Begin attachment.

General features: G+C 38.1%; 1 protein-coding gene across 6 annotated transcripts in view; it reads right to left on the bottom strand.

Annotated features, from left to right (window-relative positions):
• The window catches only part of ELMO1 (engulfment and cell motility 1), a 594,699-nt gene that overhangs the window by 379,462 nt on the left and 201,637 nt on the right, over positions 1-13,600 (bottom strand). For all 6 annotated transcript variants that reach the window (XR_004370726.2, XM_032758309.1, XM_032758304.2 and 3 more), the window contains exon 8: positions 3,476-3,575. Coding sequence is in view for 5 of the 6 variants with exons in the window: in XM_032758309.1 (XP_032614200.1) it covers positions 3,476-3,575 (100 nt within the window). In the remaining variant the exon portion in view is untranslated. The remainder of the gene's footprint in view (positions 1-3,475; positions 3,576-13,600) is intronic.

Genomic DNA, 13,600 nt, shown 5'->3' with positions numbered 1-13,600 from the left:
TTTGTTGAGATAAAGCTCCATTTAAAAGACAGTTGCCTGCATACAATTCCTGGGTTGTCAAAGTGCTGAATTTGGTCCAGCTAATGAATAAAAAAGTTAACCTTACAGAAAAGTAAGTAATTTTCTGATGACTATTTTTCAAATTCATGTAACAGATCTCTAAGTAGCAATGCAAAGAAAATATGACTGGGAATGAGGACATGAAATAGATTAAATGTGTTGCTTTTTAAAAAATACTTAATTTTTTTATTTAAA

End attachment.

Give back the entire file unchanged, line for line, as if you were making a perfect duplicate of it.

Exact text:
General features: G+C 38.1%; 1 protein-coding gene across 6 annotated transcripts in view; it reads right to left on the bottom strand.

Annotated features, from left to right (window-relative positions):
• The window catches only part of ELMO1 (engulfment and cell motility 1), a 594,699-nt gene that overhangs the window by 379,462 nt on the left and 201,637 nt on the right, over positions 1-13,600 (bottom strand). For all 6 annotated transcript variants that reach the window (XR_004370726.2, XM_032758309.1, XM_032758304.2 and 3 more), the window contains exon 8: positions 3,476-3,575. Coding sequence is in view for 5 of the 6 variants with exons in the window: in XM_032758309.1 (XP_032614200.1) it covers positions 3,476-3,575 (100 nt within the window). In the remaining variant the exon portion in view is untranslated. The remainder of the gene's footprint in view (positions 1-3,475; positions 3,576-13,600) is intronic.

Genomic DNA, 13,600 nt, shown 5'->3' with positions numbered 1-13,600 from the left:
TTTGTTGAGATAAAGCTCCATTTAAAAGACAGTTGCCTGCATACAATTCCTGGGTTGTCAAAGTGCTGAATTTGGTCCAGCTAATGAATAAAAAAGTTAACCTTACAGAAAAGTAAGTAATTTTCTGATGACTATTTTTCAAATTCATGTAACAGATCTCTAAGTAGCAATGCAAAGAAAATATGACTGGGAATGAGGACATGAAATAGATTAAATGTGTTGCTTTTTAAAAAATACTTAATTTTTTTATTTAAA